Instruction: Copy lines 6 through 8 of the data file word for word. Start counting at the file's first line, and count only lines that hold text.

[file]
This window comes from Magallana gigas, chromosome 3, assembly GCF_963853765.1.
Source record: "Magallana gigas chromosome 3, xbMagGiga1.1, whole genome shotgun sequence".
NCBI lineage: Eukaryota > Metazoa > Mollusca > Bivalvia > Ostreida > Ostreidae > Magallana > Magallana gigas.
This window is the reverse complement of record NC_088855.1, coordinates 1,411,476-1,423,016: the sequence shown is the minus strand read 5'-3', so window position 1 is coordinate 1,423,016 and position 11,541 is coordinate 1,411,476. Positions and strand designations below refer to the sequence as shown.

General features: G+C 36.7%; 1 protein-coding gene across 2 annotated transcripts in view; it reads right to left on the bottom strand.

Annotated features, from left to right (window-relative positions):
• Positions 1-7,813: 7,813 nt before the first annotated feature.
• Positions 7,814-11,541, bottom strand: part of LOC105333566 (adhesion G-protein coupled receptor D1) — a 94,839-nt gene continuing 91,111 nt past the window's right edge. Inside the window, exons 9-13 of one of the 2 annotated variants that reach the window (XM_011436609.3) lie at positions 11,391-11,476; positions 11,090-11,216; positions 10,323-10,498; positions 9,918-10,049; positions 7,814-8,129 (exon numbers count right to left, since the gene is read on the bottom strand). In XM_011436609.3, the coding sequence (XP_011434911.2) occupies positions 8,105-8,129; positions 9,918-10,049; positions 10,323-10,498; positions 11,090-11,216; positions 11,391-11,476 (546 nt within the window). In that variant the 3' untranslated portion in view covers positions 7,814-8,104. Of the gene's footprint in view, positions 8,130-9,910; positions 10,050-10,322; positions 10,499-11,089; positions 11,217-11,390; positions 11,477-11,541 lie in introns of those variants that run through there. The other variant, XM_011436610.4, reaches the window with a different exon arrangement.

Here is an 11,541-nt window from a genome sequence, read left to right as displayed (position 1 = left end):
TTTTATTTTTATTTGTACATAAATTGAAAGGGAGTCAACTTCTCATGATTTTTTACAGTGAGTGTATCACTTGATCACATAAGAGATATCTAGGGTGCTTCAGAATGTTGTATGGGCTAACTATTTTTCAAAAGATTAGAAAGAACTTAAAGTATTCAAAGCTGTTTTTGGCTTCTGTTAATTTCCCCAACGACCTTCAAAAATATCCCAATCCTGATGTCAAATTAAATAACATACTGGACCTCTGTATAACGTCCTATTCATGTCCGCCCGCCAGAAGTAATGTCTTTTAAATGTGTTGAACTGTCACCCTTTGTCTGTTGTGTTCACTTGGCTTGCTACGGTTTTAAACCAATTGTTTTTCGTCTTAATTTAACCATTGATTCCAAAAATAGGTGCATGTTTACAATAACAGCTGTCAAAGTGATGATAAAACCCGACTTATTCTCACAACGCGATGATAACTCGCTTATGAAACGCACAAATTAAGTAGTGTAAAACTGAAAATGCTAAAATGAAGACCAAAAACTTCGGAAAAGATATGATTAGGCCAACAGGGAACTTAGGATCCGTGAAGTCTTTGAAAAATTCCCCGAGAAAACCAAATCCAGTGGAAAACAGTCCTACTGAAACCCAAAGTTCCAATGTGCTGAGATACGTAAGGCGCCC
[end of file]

Annotated features, from left to right (window-relative positions):
• Positions 1-7,813: 7,813 nt before the first annotated feature.
• Positions 7,814-11,541, bottom strand: part of LOC105333566 (adhesion G-protein coupled receptor D1) — a 94,839-nt gene continuing 91,111 nt past the window's right edge. Inside the window, exons 9-13 of one of the 2 annotated variants that reach the window (XM_011436609.3) lie at positions 11,391-11,476; positions 11,090-11,216; positions 10,323-10,498; positions 9,918-10,049; positions 7,814-8,129 (exon numbers count right to left, since the gene is read on the bottom strand). In XM_011436609.3, the coding sequence (XP_011434911.2) occupies positions 8,105-8,129; positions 9,918-10,049; positions 10,323-10,498; positions 11,090-11,216; positions 11,391-11,476 (546 nt within the window). In that variant the 3' untranslated portion in view covers positions 7,814-8,104. Of the gene's footprint in view, positions 8,130-9,910; positions 10,050-10,322; positions 10,499-11,089; positions 11,217-11,390; positions 11,477-11,541 lie in introns of those variants that run through there. The other variant, XM_011436610.4, reaches the window with a different exon arrangement.